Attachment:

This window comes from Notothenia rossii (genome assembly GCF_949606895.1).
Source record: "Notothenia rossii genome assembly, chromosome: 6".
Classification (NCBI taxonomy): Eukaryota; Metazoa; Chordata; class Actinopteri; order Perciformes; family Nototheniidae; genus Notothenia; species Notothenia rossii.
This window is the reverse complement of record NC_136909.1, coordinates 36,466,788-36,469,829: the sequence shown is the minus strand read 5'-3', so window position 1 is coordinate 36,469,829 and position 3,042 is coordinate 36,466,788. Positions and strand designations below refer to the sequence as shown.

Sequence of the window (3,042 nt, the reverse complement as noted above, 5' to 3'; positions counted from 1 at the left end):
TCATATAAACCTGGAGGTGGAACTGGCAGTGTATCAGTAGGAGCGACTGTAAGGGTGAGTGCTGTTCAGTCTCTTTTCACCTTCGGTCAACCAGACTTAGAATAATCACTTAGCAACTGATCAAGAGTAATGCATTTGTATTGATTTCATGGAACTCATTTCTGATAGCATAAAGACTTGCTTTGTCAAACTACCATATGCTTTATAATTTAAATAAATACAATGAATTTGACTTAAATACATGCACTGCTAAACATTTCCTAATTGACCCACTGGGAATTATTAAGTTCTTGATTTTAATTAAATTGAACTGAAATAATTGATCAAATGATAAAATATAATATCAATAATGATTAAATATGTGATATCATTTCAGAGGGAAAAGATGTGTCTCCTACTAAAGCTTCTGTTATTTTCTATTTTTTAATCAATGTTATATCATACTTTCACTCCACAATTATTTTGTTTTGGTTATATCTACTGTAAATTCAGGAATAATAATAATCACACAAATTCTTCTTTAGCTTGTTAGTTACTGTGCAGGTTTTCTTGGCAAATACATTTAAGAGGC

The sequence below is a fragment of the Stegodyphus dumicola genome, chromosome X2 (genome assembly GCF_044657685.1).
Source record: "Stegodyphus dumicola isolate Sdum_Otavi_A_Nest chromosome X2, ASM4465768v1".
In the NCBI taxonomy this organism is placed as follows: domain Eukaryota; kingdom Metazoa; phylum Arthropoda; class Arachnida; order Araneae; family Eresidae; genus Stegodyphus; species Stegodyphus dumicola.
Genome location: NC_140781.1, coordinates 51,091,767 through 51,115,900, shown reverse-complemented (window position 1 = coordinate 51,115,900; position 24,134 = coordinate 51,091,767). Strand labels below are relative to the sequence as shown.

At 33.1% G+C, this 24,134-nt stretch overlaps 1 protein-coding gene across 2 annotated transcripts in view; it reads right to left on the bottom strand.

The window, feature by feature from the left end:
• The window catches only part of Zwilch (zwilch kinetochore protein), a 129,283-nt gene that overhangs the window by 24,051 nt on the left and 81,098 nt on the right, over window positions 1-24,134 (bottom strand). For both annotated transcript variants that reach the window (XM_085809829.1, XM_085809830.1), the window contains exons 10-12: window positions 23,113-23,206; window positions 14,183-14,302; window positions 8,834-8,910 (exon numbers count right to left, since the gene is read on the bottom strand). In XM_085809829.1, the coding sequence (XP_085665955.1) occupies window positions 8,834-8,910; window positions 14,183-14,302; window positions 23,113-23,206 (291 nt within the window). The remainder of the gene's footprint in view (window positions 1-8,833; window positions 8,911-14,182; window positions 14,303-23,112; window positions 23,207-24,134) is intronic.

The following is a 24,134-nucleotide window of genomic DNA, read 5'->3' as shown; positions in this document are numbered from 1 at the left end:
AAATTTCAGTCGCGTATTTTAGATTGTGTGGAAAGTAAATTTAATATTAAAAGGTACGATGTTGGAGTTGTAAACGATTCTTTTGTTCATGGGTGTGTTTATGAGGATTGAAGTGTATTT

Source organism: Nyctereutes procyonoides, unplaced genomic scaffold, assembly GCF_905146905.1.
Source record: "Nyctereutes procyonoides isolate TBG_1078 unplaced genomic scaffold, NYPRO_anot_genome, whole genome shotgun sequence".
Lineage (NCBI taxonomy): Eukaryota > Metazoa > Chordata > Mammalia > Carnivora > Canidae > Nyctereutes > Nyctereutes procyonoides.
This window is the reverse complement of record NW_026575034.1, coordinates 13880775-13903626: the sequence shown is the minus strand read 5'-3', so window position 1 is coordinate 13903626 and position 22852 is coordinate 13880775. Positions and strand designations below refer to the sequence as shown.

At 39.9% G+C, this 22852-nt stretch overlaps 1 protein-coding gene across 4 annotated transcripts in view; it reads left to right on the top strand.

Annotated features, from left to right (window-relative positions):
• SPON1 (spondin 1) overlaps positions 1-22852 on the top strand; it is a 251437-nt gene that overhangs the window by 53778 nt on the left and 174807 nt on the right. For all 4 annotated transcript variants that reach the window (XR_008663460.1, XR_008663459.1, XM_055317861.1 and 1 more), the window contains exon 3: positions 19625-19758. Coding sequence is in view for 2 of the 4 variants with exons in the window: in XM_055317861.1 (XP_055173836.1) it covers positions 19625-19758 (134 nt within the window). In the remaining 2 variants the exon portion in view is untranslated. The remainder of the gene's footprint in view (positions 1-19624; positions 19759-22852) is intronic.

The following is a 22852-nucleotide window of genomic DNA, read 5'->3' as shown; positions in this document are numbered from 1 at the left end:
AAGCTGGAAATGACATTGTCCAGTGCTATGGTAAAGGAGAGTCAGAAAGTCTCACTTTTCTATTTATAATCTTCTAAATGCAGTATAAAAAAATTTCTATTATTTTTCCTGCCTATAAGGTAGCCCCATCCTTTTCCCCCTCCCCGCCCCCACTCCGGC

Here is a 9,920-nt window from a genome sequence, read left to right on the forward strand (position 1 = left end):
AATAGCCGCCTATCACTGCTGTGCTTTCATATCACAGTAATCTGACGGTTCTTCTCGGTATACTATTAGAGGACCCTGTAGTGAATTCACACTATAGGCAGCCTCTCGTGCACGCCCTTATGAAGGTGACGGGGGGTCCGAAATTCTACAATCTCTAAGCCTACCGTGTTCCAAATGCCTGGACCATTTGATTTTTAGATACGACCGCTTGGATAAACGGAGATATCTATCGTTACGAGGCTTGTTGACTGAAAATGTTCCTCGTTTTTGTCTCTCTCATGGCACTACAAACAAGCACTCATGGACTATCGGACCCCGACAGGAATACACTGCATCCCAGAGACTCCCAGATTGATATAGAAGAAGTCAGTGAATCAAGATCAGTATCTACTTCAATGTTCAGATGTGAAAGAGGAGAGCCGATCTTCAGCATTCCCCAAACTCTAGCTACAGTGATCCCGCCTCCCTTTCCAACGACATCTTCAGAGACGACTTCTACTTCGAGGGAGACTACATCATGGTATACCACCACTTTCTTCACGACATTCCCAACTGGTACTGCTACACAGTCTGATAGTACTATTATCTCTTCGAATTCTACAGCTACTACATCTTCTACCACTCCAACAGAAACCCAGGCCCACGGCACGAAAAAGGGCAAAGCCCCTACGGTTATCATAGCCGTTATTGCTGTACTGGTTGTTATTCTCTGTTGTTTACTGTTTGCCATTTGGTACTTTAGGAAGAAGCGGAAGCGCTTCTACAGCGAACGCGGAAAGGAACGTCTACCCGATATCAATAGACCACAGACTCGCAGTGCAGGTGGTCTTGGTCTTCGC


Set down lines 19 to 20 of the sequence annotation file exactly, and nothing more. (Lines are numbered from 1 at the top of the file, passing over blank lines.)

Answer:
This window is the reverse complement of record NW_026575034.1, coordinates 13880775-13903626: the sequence shown is the minus strand read 5'-3', so window position 1 is coordinate 13903626 and position 22852 is coordinate 13880775. Positions and strand designations below refer to the sequence as shown.

At 39.9% G+C, this 22852-nt stretch overlaps 1 protein-coding gene across 4 annotated transcripts in view; it reads left to right on the top strand.